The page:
Interested in beekeeping, but don’t have a backyard or lush nature at your fingertips? No problem! Urban beekeeping is rising in popularity, and beekeepers have happy and healthy colonies on patios, rooftops, and other city spots around the world.
While urban and rural beekeepers have the same responsibilities to care for their bees, they deal with different environmental and logistical factors. Today, we’ll discuss the different factors urban and rural beekeepers manage as they approach caring for their hives.
While you might imagine bees buzzing around a meadow full of blossoms, you’d be surprised at how happy bees are to live in urban settings. They enjoy interesting food sources, bypass harsh chemicals found in agricultural areas, and pollinate gardens that support urban populations. Plus, urban beekeeping provides communities with opportunities to learn about bees and become comfortable with our favorite winged pollinators.
Rural beekeeping is the more traditional route enjoyed by beekeepers with access to outdoor properties. With more space, beekeepers have the opportunity to have more than one hive or to create their own bee yard. A significant upside of rural beekeeping is the often abundant plant life for bees. It also typically offers plenty of space for beekeepers to manage their hives away from larger groups of people. Bees kept in rural settings help nearby farms and agricultural operations to thrive and support local communities.
Urban and rural beekeepers share some of the same basic hive-siting principles. Bees need good airflow, sunlight, forage, and water to survive and thrive. Whether you’re setting up a hive downtown or on a farm, you’ll want to make sure you have your bases covered when it comes to these important factors. Beepods’ Bee Yard Setup and Siting Blueprint is the best place to start.
Urban beekeepers need to be mindful of one resource their bees might not have easy access to: water. While cities often have water sources like fountains or rivers, they might not provide the fresh water bees need to thrive. Assess what clean, non-chlorinated water sources are near your desired hive site. If there aren’t any, make sure you provide them with one.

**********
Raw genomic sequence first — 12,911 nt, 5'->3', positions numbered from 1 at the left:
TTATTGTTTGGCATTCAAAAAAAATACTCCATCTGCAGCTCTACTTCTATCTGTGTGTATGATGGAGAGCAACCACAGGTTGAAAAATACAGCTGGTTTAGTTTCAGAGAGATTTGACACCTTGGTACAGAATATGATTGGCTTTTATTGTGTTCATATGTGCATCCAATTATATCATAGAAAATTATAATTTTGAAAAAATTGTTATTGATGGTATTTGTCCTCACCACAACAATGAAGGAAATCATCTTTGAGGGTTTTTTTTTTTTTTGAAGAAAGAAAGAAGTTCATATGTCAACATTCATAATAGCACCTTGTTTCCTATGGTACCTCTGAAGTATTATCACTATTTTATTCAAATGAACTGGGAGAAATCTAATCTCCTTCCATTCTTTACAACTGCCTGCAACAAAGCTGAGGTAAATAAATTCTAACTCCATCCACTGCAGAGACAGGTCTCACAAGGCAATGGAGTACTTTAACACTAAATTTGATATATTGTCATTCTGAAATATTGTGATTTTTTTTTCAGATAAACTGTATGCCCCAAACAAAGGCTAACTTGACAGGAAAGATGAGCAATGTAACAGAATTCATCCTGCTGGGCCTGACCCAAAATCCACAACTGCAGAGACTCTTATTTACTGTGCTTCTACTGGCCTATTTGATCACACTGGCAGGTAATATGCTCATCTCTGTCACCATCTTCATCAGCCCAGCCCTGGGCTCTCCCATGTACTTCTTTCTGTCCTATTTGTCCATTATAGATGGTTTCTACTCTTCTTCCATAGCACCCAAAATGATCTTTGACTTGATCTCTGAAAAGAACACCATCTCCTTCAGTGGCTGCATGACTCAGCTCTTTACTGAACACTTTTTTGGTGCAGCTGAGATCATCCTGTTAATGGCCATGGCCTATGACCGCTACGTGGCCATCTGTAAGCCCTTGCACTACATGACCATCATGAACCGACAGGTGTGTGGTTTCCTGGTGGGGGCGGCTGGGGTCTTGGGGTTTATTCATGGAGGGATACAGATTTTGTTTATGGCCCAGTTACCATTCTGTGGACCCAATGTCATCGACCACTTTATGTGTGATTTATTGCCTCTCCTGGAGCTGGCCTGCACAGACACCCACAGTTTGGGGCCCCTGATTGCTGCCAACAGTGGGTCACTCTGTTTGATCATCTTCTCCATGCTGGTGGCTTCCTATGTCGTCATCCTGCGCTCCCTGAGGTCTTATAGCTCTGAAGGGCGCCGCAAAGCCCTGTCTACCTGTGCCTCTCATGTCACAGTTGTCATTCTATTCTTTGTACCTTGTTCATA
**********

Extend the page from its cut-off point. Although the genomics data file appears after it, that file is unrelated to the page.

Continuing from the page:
Rural beekeepers are more likely to place hives on grassy areas, hills, and other typically uneven ground. In this setting, leveling your hive is a crucial step to ensure your bees’ success. Check out our blog on level hives for tips to create an even foundation for your bees.
Urban bees feast on forage available to them in their environments. This might include the weeds and plants that grow in abandoned lots, blossoms grown on city sidewalks, and other urban plant growth. If you’re concerned about nearby forage for your bees, consider planting an urban garden.
Rural bees have access to more abundant forage. However, it’s essential to consider what food sources they’ll have during colder months. This might mean adding plants that bloom year-round to your yard or garden to ensure ongoing forage sources for your bees. The Sustainable Gardening Course in Beepods Lab has a ton of great tips for setting up, planting, and caring for a garden full of pollinator-friendly forage.
Urban beekeepers have more neighbors and community members around, thus, fewer opportunities for hive vandals and robbers to discreetly steal or damage hives. With more people living and working near your hives, beekeepers also have a chance to educate their community about why bees are important and how we can live harmoniously with them.
Rural beekeepers must consider safety hazards such as the potential for pesticide exposure from local agricultural developments. Wildlife who enjoy bees’ honey (think bears and skunks) can be an issue in rural settings. Thankfully, the Beepods Beekeeping Complete System has a lock feature that protects the bees’ hard work from intruders.
Urban beekeeping and rural beekeeping each pose different considerations for beekeepers. However, both settings can provide wonderful homes for bees and excellent beekeeping environments for the people who care for them.